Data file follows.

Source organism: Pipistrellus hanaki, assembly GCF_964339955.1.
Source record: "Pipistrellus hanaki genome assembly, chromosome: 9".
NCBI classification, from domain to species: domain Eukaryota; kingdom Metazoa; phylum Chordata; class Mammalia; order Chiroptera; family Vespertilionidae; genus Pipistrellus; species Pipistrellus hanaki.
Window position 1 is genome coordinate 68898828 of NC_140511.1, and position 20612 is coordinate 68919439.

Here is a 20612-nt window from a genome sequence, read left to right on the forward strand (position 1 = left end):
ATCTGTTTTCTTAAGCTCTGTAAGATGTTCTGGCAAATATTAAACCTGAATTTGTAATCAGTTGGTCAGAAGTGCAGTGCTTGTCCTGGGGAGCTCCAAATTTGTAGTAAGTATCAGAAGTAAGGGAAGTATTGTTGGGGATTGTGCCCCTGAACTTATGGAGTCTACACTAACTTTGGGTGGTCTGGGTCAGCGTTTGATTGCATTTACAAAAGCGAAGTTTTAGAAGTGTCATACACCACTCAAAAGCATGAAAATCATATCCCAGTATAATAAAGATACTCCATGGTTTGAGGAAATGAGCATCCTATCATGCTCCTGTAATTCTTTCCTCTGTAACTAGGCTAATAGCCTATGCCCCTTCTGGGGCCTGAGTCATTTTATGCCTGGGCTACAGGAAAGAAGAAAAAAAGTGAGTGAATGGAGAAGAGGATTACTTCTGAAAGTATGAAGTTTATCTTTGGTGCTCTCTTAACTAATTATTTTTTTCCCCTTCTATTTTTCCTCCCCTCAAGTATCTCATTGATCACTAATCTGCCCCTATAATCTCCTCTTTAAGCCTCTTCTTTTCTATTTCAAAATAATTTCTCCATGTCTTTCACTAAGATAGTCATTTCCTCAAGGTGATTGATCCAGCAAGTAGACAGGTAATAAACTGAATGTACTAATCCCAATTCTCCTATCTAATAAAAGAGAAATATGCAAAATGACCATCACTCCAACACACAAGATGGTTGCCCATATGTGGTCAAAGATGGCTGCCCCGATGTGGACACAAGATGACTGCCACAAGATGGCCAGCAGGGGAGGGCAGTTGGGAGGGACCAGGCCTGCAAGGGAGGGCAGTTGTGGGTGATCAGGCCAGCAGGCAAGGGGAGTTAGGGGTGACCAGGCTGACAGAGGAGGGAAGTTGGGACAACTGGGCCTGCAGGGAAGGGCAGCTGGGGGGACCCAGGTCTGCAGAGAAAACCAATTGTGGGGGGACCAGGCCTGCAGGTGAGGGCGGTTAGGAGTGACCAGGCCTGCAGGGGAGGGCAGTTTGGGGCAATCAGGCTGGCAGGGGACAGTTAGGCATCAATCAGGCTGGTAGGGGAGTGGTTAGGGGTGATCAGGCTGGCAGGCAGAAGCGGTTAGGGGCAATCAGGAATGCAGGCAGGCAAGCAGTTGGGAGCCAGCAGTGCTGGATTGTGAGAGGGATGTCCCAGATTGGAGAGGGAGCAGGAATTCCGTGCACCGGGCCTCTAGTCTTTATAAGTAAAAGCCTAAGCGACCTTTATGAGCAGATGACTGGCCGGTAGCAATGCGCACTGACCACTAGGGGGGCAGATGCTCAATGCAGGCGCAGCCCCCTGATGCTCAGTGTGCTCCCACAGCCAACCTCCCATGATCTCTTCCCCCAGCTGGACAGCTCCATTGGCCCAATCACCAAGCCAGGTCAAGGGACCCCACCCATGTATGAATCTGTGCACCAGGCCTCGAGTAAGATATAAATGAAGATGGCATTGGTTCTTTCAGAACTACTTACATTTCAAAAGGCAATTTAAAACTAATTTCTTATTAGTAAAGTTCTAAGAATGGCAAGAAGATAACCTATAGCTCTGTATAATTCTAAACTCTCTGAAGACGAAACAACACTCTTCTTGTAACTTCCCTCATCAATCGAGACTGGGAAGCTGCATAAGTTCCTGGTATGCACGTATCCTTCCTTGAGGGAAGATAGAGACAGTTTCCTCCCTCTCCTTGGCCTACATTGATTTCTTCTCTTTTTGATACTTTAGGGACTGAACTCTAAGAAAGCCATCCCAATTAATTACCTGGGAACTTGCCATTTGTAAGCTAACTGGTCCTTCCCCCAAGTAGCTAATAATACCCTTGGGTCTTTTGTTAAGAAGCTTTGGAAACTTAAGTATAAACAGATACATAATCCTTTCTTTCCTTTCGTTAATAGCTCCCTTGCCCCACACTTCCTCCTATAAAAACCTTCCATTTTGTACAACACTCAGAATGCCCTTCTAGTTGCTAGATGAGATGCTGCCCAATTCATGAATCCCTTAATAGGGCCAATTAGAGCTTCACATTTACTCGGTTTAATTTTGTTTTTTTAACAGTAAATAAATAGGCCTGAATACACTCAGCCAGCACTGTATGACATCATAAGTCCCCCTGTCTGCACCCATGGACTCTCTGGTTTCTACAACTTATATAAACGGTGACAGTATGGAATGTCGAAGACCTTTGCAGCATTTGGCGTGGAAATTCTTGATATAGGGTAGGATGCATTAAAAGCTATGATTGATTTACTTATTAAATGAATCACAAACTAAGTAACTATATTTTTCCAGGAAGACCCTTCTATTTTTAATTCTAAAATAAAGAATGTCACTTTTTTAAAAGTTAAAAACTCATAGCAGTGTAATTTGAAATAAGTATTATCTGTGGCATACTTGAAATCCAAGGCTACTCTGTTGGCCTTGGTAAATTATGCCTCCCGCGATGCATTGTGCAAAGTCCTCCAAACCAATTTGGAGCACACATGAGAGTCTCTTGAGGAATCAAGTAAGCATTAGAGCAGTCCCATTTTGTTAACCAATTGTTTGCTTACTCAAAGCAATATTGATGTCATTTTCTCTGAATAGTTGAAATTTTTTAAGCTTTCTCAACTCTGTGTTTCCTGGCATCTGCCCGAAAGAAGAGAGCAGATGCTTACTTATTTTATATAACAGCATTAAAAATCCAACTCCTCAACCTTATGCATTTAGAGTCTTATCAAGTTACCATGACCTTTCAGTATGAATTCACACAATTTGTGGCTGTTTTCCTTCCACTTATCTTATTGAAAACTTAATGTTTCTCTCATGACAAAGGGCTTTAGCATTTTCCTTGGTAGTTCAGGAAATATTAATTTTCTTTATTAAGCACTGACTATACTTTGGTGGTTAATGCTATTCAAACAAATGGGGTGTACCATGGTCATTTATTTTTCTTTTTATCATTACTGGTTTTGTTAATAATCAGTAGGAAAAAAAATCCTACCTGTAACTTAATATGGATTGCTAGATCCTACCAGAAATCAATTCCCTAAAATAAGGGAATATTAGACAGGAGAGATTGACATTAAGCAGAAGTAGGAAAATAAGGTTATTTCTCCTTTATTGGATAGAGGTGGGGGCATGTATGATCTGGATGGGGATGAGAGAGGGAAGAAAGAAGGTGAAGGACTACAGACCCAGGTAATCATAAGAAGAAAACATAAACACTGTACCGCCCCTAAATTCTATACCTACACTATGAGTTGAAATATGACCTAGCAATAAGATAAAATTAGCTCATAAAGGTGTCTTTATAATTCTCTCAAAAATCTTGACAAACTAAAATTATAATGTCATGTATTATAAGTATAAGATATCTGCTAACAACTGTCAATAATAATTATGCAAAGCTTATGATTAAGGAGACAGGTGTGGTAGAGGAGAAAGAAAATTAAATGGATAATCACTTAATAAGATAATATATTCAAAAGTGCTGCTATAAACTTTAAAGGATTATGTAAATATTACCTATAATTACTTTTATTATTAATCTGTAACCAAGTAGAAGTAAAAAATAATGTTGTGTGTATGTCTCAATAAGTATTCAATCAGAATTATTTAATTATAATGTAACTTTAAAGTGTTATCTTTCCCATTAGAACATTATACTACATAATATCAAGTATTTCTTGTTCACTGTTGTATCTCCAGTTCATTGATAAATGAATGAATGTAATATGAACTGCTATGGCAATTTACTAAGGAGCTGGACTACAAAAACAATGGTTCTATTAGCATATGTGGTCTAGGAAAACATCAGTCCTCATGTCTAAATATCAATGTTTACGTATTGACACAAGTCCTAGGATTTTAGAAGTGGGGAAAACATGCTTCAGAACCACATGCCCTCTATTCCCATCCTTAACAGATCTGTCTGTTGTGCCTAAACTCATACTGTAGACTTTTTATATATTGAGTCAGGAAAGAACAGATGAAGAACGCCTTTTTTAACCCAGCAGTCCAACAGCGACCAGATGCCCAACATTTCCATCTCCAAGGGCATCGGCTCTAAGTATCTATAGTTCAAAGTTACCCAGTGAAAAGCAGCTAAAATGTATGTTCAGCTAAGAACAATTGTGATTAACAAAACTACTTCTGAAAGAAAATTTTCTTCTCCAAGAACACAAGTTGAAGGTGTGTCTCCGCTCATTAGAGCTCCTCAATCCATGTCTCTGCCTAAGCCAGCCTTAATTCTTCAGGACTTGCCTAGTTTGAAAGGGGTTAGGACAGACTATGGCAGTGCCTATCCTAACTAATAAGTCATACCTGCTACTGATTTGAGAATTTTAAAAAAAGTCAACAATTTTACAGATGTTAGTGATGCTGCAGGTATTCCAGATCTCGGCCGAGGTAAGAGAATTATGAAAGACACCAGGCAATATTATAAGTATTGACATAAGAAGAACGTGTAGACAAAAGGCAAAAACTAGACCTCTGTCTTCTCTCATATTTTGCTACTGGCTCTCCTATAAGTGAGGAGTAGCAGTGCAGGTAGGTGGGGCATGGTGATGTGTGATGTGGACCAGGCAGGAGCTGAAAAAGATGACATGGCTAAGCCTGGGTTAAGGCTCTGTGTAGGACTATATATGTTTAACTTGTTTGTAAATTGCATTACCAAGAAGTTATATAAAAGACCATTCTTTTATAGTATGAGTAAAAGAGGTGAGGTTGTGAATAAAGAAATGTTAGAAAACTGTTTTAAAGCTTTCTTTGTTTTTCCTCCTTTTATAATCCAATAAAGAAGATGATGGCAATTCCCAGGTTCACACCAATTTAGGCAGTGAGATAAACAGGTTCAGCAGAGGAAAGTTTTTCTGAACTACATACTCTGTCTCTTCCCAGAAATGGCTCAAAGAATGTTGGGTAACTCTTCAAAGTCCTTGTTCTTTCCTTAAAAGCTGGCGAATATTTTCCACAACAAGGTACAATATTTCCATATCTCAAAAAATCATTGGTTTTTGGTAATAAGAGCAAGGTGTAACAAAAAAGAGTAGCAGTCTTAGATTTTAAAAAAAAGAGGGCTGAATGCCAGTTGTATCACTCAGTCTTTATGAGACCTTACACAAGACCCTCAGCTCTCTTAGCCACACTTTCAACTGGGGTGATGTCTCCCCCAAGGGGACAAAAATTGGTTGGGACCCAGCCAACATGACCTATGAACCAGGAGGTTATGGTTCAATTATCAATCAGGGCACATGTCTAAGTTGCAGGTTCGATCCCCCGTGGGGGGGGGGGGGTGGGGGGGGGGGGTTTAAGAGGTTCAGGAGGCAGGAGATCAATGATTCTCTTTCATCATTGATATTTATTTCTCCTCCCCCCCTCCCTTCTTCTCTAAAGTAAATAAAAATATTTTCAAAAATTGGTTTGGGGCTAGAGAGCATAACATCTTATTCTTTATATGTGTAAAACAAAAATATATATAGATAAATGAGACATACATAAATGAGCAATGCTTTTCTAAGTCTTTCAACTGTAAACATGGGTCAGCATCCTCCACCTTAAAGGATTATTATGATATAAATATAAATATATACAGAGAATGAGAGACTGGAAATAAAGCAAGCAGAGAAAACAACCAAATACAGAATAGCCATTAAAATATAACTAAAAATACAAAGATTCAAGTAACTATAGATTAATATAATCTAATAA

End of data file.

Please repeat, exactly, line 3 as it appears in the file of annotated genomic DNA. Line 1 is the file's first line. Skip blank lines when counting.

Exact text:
NCBI classification, from domain to species: domain Eukaryota; kingdom Metazoa; phylum Chordata; class Mammalia; order Chiroptera; family Vespertilionidae; genus Pipistrellus; species Pipistrellus hanaki.